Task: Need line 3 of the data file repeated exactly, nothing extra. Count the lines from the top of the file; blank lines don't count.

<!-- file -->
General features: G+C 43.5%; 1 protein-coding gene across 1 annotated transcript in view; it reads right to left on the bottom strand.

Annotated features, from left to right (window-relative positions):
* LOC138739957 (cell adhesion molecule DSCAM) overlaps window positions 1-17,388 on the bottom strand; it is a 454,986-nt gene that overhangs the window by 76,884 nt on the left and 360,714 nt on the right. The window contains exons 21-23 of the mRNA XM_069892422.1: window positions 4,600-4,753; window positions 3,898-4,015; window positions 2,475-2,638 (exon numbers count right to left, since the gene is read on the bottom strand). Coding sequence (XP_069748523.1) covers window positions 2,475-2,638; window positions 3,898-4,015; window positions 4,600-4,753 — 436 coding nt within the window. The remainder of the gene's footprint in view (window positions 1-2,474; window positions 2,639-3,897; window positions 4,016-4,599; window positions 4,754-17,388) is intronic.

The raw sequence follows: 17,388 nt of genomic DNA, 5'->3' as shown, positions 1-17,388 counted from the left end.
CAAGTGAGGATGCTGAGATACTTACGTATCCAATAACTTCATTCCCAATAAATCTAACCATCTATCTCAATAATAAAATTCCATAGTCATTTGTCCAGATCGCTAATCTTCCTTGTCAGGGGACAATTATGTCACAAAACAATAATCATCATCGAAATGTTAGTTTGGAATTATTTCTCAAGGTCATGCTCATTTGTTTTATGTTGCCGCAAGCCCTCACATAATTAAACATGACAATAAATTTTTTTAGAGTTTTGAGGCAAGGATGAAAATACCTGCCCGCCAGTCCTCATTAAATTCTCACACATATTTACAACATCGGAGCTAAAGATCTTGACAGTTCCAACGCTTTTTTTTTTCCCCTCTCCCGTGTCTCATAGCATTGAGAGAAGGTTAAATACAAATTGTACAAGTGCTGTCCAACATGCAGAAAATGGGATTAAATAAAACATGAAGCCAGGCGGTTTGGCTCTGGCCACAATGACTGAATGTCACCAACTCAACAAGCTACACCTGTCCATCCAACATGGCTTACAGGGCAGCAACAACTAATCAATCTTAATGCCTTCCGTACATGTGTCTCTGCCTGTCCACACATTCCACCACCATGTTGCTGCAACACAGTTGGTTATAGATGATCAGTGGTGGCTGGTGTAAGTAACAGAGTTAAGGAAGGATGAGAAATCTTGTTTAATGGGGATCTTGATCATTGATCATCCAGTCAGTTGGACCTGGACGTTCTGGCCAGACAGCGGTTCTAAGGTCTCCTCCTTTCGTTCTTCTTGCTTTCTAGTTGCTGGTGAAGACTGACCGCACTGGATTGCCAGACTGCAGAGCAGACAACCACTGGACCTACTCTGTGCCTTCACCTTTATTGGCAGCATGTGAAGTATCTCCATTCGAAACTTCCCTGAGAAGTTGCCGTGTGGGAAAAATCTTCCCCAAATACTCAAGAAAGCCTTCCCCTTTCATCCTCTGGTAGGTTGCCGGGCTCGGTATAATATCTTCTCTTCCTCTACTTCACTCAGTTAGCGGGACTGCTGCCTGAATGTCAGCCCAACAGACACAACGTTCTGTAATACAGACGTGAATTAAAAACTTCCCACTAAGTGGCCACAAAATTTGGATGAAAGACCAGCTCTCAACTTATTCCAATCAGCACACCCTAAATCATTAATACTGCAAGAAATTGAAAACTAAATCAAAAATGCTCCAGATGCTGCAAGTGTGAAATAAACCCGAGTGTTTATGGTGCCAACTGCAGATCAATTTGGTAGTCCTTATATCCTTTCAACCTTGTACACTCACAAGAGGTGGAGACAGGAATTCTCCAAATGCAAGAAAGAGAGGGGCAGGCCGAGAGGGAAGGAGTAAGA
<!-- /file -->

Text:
* LOC138739957 (cell adhesion molecule DSCAM) overlaps window positions 1-17,388 on the bottom strand; it is a 454,986-nt gene that overhangs the window by 76,884 nt on the left and 360,714 nt on the right. The window contains exons 21-23 of the mRNA XM_069892422.1: window positions 4,600-4,753; window positions 3,898-4,015; window positions 2,475-2,638 (exon numbers count right to left, since the gene is read on the bottom strand). Coding sequence (XP_069748523.1) covers window positions 2,475-2,638; window positions 3,898-4,015; window positions 4,600-4,753 — 436 coding nt within the window. The remainder of the gene's footprint in view (window positions 1-2,474; window positions 2,639-3,897; window positions 4,016-4,599; window positions 4,754-17,388) is intronic.